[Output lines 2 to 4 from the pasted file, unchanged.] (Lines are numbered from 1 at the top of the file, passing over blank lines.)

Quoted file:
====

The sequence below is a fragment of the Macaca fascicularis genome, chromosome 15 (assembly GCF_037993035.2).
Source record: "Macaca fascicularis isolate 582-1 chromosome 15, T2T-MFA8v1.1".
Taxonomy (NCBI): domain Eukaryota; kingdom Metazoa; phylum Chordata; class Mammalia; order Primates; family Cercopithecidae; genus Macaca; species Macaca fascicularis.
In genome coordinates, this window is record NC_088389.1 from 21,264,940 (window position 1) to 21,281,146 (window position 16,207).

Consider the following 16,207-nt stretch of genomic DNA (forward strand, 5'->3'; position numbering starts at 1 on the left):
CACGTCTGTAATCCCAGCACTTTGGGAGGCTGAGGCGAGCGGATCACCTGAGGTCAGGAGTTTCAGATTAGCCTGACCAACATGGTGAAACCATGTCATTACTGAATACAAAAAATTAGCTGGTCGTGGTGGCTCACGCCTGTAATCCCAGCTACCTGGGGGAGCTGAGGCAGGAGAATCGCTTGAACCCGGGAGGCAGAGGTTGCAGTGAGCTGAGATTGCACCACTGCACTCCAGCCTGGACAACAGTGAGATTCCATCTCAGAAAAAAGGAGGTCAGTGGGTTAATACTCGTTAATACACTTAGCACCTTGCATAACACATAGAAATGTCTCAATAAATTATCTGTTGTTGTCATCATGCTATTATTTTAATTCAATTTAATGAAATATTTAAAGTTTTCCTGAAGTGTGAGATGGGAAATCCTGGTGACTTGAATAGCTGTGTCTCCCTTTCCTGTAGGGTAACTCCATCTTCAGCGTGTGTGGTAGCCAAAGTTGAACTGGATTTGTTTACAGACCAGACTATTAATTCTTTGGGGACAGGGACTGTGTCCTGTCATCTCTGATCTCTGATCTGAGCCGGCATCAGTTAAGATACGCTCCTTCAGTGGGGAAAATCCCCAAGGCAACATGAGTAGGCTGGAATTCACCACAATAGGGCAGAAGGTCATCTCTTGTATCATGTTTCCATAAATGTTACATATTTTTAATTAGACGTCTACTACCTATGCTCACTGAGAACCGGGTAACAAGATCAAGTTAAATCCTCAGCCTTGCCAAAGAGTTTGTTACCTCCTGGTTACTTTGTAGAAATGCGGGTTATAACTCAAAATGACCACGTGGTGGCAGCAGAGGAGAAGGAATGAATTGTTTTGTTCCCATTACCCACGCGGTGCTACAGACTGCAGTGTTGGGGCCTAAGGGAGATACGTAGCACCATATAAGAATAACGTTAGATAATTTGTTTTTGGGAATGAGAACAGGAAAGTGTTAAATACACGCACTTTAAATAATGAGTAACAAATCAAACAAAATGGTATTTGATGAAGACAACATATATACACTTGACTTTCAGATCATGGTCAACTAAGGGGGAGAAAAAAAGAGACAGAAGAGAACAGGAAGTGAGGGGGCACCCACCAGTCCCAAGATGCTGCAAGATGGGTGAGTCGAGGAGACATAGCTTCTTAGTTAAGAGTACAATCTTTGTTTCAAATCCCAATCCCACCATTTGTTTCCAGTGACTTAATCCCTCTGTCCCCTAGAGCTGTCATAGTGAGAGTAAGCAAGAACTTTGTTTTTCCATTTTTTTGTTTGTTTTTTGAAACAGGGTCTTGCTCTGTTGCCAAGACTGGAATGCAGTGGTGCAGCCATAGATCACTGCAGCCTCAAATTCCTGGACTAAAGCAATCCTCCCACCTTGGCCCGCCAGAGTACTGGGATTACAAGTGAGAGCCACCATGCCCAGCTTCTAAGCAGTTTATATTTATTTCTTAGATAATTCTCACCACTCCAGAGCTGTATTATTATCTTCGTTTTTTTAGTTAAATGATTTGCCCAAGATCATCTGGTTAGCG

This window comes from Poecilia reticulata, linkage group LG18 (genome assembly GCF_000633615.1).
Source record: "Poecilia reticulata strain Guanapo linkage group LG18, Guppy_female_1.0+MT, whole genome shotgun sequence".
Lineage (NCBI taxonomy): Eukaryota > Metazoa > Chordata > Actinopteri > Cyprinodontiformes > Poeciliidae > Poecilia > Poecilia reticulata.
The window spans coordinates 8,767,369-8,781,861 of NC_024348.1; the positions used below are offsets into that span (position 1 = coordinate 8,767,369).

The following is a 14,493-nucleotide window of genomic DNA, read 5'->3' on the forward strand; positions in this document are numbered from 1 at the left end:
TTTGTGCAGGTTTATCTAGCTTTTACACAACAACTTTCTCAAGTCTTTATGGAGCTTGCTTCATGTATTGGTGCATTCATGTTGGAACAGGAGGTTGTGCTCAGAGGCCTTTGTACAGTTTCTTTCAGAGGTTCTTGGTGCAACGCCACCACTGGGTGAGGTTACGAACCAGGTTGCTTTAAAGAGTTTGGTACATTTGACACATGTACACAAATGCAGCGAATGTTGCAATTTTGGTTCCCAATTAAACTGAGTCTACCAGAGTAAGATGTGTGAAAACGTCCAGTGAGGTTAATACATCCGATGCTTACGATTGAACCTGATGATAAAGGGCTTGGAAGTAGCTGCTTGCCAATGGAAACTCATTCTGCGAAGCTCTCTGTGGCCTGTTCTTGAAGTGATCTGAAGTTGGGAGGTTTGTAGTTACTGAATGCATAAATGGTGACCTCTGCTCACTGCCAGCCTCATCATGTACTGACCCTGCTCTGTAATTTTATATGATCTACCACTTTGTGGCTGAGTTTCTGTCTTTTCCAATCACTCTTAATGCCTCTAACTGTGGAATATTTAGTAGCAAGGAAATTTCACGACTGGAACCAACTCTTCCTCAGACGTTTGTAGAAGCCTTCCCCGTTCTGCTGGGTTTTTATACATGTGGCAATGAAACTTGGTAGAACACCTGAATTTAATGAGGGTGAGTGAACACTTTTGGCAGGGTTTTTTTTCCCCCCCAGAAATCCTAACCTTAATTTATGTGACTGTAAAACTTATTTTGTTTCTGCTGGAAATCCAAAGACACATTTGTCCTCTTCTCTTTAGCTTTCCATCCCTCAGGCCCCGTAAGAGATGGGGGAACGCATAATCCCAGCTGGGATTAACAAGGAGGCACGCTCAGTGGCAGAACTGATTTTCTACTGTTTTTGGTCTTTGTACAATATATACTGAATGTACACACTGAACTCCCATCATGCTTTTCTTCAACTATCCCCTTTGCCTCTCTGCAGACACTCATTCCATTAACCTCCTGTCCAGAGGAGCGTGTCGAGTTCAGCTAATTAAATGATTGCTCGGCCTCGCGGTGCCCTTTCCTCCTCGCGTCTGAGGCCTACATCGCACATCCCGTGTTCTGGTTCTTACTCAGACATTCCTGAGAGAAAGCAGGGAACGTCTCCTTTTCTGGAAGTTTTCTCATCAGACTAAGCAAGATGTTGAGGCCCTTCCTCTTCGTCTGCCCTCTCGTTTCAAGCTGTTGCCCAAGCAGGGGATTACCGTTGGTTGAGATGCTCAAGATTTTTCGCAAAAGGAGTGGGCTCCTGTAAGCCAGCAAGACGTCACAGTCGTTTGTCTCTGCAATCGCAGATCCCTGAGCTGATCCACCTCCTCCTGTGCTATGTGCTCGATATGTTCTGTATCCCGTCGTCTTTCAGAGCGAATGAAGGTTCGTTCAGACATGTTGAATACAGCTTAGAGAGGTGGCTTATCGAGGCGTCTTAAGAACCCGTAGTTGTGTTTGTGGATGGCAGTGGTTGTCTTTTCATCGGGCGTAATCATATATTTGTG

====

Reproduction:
Source record: "Macaca fascicularis isolate 582-1 chromosome 15, T2T-MFA8v1.1".
Taxonomy (NCBI): domain Eukaryota; kingdom Metazoa; phylum Chordata; class Mammalia; order Primates; family Cercopithecidae; genus Macaca; species Macaca fascicularis.
In genome coordinates, this window is record NC_088389.1 from 21,264,940 (window position 1) to 21,281,146 (window position 16,207).